Yes, you heard correctly. I have had a pretty life-long love of Shrewsbury biscuits. Growing up, they were always in stock at my Nana’s, and given the general absence of sweet treats at our house, going to Nana’s for a biscuit or two was a real treat. However, making a healthier, yet fair representation of them was no easy feat. After a fair bit of experimentation, I came up with these little morsels, which you can make as minis or as full sized biscuits, complete with the cut-out pattern.
A word on the patterns- due to the distinct lack of cookie-making paraphernalia in our kitchen, I’ve had to improvise with my utensils a little. A shot glass (not mine!) was used to cut out the mini versions, so if you have a proper mini cookie-cutter you will likely get a much cleaner and better looking biscuit than I did. As for the larger versions, I used an old-school cookie-cutter, which I believe has come from my grandparents, as it was the only one I had on hand (except for Christmas tree and Guide-dog shaped cutters!). This made the biscuits a fair bit larger than store-bought Shrewsburies, so if you have a slightly smaller cutter you can probably expect to get another two biscuits out of this dough. I also made my love heart cut-outs with cardboard and electrical tape, because I’m cool like that. You could probably make a star the same way, but I definitely didn’t have the patience for that, so I just stuck to the hearts and used a straw to cut out circles in the other few.
These cookies are deliciously moist and soft in the middle, just like the originals, but they are a fair bit thicker, as it is much harder to work with the thinner dough. If you are not on paleo, and don’t have an issue with it, you can add 1/2 teaspoon of Xanthan Gum to the mix, to make it less crumbly and easier to work with, but they are delicious and have a great texture without it anyway.
Makes: 10-12 large and 20 mini double-sided cookies
Time: 15 minutes preparation; 10 minutes baking
for the biscuits…
3 cups almond flour
1 cup tapioca flour
1/2 teaspoon salt (I use pink himalayan for nutrients and taste)
1/2 teaspoon baking soda
1/2 teaspoon xanthan gum (optional, but not necessary- not strictly Paleo or Vegan)
3/4 cup coconut oil, melted
3 tablespoons maple syrup
2 tablespoons apple sauce
for the jelly…
1 cup berries, fresh or frozen (I used fresh strawberries for the first batch I made, and frozen raspberries for the second. Both worked great, but the strawberries were a clear favourite).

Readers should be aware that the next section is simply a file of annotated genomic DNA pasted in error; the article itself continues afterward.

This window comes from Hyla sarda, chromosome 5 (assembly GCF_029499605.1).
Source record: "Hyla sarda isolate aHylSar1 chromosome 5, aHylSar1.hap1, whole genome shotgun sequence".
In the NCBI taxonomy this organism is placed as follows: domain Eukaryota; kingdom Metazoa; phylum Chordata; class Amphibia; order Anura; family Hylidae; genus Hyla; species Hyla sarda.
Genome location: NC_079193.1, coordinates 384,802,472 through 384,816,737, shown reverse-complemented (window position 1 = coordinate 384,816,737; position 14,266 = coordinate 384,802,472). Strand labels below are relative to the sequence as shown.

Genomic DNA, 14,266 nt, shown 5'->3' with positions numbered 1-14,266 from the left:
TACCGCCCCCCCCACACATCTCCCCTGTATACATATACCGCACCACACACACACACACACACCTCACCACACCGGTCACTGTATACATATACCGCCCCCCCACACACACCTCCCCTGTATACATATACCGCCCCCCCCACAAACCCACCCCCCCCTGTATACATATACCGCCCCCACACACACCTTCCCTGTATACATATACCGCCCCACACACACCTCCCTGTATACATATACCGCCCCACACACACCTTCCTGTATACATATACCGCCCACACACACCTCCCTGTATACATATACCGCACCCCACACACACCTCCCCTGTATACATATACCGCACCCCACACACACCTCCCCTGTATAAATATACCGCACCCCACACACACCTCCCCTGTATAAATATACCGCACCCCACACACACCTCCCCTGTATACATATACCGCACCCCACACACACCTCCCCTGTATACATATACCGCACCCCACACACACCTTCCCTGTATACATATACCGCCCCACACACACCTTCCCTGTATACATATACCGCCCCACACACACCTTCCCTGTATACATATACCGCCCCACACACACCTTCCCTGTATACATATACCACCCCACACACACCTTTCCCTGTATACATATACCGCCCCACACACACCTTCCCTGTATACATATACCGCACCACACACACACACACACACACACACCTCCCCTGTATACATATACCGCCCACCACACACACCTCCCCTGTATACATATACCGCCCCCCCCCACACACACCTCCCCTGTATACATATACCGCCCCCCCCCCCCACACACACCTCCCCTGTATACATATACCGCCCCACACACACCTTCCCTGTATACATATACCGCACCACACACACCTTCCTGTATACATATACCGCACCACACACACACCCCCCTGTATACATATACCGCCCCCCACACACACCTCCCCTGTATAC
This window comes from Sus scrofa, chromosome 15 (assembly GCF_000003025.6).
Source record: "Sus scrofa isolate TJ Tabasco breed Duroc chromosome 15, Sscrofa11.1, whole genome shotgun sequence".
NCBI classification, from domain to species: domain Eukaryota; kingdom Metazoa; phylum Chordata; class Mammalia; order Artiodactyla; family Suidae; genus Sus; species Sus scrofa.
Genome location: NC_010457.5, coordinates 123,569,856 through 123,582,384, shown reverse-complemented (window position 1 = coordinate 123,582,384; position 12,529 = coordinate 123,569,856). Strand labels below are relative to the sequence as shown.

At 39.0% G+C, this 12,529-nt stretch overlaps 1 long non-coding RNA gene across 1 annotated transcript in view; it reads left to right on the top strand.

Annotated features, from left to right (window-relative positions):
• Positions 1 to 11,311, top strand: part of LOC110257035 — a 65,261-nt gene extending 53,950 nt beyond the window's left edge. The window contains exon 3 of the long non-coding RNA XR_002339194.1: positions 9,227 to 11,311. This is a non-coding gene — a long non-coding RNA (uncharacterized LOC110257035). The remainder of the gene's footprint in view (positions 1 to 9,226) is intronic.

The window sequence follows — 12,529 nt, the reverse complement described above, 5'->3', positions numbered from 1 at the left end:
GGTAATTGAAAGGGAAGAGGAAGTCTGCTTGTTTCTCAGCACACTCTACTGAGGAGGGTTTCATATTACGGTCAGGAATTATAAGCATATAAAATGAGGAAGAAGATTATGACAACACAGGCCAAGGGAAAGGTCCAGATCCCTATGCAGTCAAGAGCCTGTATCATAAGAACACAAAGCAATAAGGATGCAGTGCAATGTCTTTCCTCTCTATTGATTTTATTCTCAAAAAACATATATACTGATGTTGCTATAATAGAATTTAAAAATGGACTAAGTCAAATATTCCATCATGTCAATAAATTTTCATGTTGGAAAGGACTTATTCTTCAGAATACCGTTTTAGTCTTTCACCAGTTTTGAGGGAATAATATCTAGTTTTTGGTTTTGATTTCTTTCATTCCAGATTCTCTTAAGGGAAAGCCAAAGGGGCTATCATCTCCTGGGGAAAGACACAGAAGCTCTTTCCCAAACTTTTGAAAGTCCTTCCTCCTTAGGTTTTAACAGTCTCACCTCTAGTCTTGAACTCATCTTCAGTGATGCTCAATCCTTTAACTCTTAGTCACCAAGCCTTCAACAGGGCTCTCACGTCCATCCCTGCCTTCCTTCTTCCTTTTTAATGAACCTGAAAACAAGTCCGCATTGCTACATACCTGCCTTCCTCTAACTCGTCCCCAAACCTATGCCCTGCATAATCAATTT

3 tablespoons maple syrup
3 tablespoons chia seeds
1/2 sachet Jel-It-In vegetarian setting powder (optional, but makes the jelly set and hold better- so preferable if these biscuits will be travelling).
1. Preheat your oven to 180ºC. Mix all the dry ingredients together in a bowl, or by pulsing gently in a food processor
2. Add the wet ingredients bit by bit, mixing as you go. This should result in a crumbly looking mixture, that when squeezed together forms a dough.
4. Flatten the dough using the palm of your hands. Using a rolling pin can make the dough more crumbly, and using your hands gives the biscuits a more rustic look, as they’re not all identical.
6. If you’re making full-sized biscuits, then cut out your shapes on half of the biscuits. Note that if you are making mini versions, the dough will not take cut-outs very well. If you have a very sharp and small shape, then you can give it a go, but you will likely have to do a lot of extra pinching to push the dough back into shape, and you may end up with the top cookies being larger than the bottom ones, which can make it a bit tricky at later stages.
7. Place your cookies on a papered tray, and bake for 7-12 minutes, depending on size of your cookies and your individual oven. Keep a close eye on them, as once they start to go golden, they will brown very quickly. You want them just with a small hint of golden brown at the edges.
8. Remove cookies and let them cool without moving them, while you make the jelly.
9. Boil down your berries in a saucepan on medium-high heat. Mash as you go until they are significantly reduced and there is a lot of juice.
10. Add in the maple syrup and chia seeds, stirring thoroughly, and turn the heat down to medium.
11. Keep the mixture on this heat for about five minutes, while the chia seeds form their jelly.
12. If the biscuits are going to be travelling, then add your half sachet of Jel-It-In now. Sprinkle it over and mix it in thoroughly so there are no clumps. If you’re not adding Jel-It-In, then leave them on low for a further five minutes, otherwise jump straight to the next step.
13. Spoon jelly onto half of the biscuits (the ones without a cut out), and sandwich the other biscuits on top. Do this quickly, and while the jelly is still quite hot in order to make it easier to work with, and so you get a nice little bit of jelly bulging up under the cut-out. If you wait until the jelly is cool, then it will be stiffer and you won’t get the nice effect of the jelly in the cut-outs.
These cookies should last around five days in an airtight container, but so far I haven’t been able to keep them from being eaten for more than two. Let me know in the comments below how long you manage to keep them for!